For cannabis cravers, the only thing better than gourmet food, is gourmet food infused with cannabis. There was a day in the recent past, when a weed edible was a treat that you or someone you knew had to make at home – something that could, and often did, go sideways.
A “bad experience” with edibles is a common story.
With the legalization of marijuana, however, we’ve seen the elevation of the cannabis edible – and well beyond that of your basic dispensary gummy. Now, trained and celebrated chefs and esteemed food producers are creating quality eats, with cannabis as a not-so-secret ingredient. And we’re definitely not complaining.
Toronto’s Chef Adrian Niman, founder and owner of the beloved Food Dudes hospitality group – a local industry leader that features innovative catering, food trucks, restaurants (Rasa, Sara, Clay, Pantry, Blondies), and culinary experiences – has recently ventured into the cannabis space with a partnership with premium cannabis brand Olli. Created to offer a thoughtfully curated and healthy way to consume cannabis, Olli will soon sell weed-infused strawberry fruit chews, chocolate hemp crunch bars, and butter cookies – all made in-house at the company’s state-of-the-art facility in Etobicoke, Ontario.
“I have been a passionate and active user of medicinal cannabis for over half my life. Having the ability to combine food and cannabis is a dream come true for me,” said Niman of his professional move into the cannabis space. The award-winning and Michelin-starred restaurant-trained chef knew producing cannabis-infused food would involve different style of creating than what he was used to – and would be a far cry from how he was trained at the prestigious Reads Hotel in Mallorca, Spain.
“The most important component of creating an edible is stability;
our products need a six-month shelf life,” said Niman. “Coming from a fine dining background, this was a big challenge for me. Another hurdle was that we wanted to keep using natural ingredients, but have to ensure our products were also consistent throughout their shelf life.” After months of product development, the right recipe was reached, and we can expect to see Olli products roll out across Canada this summer.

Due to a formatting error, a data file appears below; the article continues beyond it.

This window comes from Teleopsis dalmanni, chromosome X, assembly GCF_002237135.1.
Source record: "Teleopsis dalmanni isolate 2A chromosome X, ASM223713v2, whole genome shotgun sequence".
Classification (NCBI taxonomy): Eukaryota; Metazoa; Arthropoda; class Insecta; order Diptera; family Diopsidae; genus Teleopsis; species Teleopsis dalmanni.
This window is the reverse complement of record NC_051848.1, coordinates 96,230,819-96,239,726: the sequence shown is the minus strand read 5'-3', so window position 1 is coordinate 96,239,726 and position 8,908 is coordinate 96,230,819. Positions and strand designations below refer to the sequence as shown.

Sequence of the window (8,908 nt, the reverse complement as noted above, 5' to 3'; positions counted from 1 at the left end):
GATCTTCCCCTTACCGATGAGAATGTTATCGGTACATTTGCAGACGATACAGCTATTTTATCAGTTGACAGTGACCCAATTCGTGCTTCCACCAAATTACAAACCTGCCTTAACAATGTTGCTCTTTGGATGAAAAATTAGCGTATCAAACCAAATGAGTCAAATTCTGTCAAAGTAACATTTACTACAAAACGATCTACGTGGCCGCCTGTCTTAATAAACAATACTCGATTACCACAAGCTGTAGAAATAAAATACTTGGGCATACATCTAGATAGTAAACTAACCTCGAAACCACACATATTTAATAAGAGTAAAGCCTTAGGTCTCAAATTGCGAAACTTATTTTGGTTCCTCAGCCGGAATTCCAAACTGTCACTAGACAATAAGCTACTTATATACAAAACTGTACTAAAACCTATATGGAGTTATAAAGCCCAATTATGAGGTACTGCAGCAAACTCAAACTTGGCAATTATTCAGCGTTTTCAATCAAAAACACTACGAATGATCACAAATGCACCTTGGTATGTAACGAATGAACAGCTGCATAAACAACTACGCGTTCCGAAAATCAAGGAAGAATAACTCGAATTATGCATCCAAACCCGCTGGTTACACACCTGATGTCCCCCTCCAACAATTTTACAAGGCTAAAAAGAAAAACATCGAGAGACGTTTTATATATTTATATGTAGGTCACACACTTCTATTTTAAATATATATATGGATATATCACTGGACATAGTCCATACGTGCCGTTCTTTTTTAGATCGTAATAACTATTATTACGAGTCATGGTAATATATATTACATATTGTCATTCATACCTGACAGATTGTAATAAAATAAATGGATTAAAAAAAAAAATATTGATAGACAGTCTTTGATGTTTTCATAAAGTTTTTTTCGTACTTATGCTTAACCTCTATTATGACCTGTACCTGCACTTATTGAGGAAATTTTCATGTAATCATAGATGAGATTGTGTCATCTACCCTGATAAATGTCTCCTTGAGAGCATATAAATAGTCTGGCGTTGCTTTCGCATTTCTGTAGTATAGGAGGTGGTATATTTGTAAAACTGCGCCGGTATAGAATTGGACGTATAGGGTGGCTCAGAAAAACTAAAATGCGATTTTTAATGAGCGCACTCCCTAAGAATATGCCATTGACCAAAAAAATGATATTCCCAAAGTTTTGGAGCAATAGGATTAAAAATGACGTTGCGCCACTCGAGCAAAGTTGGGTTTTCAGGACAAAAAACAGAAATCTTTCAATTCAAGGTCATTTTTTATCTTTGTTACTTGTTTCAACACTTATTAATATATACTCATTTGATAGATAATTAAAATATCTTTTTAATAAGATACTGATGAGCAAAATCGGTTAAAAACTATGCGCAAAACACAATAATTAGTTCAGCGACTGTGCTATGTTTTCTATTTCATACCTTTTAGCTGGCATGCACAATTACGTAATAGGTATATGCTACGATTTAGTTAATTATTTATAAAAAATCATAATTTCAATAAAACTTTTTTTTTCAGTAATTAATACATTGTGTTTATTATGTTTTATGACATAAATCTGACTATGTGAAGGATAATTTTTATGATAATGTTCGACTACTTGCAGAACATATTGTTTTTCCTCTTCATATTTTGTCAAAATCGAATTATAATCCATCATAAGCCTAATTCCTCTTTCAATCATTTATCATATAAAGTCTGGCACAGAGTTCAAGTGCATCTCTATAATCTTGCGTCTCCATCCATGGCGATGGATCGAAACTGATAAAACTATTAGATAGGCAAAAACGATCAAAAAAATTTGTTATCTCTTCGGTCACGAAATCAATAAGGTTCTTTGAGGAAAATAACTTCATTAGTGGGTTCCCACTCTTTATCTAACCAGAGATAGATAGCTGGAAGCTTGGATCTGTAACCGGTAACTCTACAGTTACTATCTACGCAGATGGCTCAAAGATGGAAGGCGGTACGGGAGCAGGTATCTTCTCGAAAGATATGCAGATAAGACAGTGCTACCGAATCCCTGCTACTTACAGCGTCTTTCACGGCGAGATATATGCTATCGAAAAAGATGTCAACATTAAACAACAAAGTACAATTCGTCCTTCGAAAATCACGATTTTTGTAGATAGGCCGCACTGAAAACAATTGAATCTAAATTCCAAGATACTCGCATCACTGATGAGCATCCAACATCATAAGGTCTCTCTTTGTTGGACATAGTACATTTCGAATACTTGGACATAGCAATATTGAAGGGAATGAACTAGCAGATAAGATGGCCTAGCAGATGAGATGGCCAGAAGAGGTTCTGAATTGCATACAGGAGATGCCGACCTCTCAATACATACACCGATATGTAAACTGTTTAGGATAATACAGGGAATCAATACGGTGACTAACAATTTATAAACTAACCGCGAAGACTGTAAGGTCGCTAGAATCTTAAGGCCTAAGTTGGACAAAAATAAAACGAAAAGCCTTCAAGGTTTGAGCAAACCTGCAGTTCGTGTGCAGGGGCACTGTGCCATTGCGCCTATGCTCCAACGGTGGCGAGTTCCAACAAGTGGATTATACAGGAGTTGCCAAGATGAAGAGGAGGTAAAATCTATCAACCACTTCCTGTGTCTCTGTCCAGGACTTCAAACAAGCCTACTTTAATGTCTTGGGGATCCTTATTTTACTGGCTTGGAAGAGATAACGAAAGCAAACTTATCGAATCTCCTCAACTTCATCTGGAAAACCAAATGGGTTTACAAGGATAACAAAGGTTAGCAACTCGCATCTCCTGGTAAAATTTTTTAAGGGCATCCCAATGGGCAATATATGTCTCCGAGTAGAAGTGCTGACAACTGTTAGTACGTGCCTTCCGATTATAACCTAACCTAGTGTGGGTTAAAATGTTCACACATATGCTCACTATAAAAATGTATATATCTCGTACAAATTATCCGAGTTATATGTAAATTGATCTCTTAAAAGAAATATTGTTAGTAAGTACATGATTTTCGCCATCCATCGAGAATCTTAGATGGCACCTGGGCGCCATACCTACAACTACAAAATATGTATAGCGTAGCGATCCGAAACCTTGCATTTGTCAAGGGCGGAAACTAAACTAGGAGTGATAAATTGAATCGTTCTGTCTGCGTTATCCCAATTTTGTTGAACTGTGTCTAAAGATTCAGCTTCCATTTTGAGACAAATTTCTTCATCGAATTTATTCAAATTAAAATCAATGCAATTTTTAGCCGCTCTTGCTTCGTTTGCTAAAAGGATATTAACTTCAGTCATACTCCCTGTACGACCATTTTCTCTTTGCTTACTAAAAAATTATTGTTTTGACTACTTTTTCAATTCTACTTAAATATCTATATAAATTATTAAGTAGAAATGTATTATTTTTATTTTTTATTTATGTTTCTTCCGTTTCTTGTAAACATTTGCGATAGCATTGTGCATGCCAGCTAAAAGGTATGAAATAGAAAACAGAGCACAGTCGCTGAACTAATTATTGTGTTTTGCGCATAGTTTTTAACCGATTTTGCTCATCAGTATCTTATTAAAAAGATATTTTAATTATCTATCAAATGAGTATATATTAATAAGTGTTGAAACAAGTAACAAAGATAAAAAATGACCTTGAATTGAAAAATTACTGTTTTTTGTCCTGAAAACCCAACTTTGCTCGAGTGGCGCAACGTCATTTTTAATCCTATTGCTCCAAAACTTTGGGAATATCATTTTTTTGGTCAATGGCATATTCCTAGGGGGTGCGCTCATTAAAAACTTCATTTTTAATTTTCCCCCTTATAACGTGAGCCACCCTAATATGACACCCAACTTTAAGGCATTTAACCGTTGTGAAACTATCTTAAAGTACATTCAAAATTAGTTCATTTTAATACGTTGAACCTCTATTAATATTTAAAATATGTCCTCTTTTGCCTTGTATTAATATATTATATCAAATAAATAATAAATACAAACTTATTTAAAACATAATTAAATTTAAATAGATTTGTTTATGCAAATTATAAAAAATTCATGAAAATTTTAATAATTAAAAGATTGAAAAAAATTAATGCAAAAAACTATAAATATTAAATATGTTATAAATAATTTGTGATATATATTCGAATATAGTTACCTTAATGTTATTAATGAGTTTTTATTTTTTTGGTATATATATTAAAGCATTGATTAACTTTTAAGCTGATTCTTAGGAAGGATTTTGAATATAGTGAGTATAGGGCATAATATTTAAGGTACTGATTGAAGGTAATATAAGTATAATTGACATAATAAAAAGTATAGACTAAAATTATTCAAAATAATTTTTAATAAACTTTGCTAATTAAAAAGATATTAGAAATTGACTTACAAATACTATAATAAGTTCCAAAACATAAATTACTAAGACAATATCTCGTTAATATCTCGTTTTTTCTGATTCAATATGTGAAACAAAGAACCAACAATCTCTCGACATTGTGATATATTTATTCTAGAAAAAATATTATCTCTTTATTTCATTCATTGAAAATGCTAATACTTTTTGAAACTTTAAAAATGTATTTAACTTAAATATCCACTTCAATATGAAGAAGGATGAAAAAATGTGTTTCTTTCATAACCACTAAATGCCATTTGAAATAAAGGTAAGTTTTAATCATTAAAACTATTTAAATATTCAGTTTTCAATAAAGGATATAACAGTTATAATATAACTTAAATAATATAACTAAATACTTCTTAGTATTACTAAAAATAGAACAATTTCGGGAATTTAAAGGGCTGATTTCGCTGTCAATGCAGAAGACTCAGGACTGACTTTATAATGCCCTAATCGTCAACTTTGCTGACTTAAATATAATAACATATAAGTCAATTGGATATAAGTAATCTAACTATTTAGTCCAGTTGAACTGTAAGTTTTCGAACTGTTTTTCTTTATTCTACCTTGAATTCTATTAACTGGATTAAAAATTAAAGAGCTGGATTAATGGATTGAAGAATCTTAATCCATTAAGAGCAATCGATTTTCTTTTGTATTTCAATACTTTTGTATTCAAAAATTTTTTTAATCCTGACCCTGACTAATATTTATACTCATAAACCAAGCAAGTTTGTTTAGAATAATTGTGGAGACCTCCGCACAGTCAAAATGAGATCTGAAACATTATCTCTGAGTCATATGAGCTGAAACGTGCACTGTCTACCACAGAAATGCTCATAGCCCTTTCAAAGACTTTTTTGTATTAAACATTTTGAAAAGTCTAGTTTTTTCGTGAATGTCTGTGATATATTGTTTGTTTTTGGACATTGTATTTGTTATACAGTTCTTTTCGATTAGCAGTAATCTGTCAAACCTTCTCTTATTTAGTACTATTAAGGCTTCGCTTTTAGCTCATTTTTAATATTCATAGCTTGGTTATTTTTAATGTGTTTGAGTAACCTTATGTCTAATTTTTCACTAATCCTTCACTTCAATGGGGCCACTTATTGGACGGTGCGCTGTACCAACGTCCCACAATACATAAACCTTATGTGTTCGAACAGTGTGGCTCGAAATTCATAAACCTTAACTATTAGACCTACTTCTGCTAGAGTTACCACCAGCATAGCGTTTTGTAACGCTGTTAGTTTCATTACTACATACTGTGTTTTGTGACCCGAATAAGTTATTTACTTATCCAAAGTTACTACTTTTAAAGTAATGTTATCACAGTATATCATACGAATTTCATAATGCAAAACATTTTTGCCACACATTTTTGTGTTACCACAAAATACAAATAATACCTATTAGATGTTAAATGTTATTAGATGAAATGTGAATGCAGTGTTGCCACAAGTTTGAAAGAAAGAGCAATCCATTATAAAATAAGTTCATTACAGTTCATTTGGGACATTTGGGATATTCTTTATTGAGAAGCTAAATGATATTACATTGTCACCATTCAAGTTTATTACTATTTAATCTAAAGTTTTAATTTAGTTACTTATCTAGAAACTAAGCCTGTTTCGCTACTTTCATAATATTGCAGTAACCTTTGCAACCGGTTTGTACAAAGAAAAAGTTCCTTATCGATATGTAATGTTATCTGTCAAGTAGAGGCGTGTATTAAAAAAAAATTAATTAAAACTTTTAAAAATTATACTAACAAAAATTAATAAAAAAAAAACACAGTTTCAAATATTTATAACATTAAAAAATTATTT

Like Niman, Toronto chef Lida-Tuy Dinh – who goes by Bomb Nomz on Instagram – had been an avid cannabis user for 14 years before she began incorporating the green goodness into her culinary creations through her edibles company, The Baker’s Shop. Four years ago, the George Brown culinary grad was offered the opportunity to bake for someone who wanted to combine his cannabis extract with her skills. “I was in shock this was happening. How lucky,” said Dinh.” We then entered a local farmer’s type market only for cannabis brands. The rest is history.”
Dinh has since turned cannabis consumption into an entire experience with colourful, sensory-filled dinner parties. “At my cannabis-infused dinners, guests can expect a friendly sliding scale of THC available, no pressure to consume it all, virgin options available, intimacy, and familiarity,” said Dinh. “I always want guests to enjoy their infused dinner in comfort and ease, as cannabis inherently has the ability to overwhelm the senses. They experience a simple menu, focusing on seasonality and flavour profiles falling just slightly out of the box.” The multi-course dinner parties in the past have included things like a cannabis-infused sweet beet salad, poutine, pork loin, and roast peach.
What attracted Dinh to the challenge of cooking with cannabis was the element of bravery involved. “I had dreamed about combining cannabis and food since I was 16, and even pondered if making edibles would ever be a viable job,” said Dinh. “I jumped at the chance to do this because it was a fantasy. I didn’t realize as a young high school student that I would later become so passionate about the activism that came along with cannabis use, since it only recently became legal.”